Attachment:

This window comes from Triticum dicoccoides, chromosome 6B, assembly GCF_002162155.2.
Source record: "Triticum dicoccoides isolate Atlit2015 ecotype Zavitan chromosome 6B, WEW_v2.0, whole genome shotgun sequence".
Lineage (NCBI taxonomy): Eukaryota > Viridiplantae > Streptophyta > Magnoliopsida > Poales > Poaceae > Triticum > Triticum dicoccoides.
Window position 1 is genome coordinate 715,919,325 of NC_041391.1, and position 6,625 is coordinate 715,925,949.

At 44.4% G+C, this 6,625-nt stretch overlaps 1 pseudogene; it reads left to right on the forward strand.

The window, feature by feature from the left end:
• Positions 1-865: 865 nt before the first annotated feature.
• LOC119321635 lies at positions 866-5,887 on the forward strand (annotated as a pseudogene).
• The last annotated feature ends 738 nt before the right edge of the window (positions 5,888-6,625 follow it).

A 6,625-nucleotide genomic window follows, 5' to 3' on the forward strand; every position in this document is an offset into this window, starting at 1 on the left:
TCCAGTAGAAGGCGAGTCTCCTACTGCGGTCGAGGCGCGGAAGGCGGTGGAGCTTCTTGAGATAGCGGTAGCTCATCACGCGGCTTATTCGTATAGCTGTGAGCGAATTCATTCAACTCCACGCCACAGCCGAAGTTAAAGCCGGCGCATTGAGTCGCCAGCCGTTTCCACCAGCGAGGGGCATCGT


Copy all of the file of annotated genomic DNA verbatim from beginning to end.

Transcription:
This window comes from Triticum dicoccoides, chromosome 6B, assembly GCF_002162155.2.
Source record: "Triticum dicoccoides isolate Atlit2015 ecotype Zavitan chromosome 6B, WEW_v2.0, whole genome shotgun sequence".
Lineage (NCBI taxonomy): Eukaryota > Viridiplantae > Streptophyta > Magnoliopsida > Poales > Poaceae > Triticum > Triticum dicoccoides.
Window position 1 is genome coordinate 715,919,325 of NC_041391.1, and position 6,625 is coordinate 715,925,949.

At 44.4% G+C, this 6,625-nt stretch overlaps 1 pseudogene; it reads left to right on the forward strand.

The window, feature by feature from the left end:
• Positions 1-865: 865 nt before the first annotated feature.
• LOC119321635 lies at positions 866-5,887 on the forward strand (annotated as a pseudogene).
• The last annotated feature ends 738 nt before the right edge of the window (positions 5,888-6,625 follow it).

A 6,625-nucleotide genomic window follows, 5' to 3' on the forward strand; every position in this document is an offset into this window, starting at 1 on the left:
TCCAGTAGAAGGCGAGTCTCCTACTGCGGTCGAGGCGCGGAAGGCGGTGGAGCTTCTTGAGATAGCGGTAGCTCATCACGCGGCTTATTCGTATAGCTGTGAGCGAATTCATTCAACTCCACGCCACAGCCGAAGTTAAAGCCGGCGCATTGAGTCGCCAGCCGTTTCCACCAGCGAGGGGCATCGT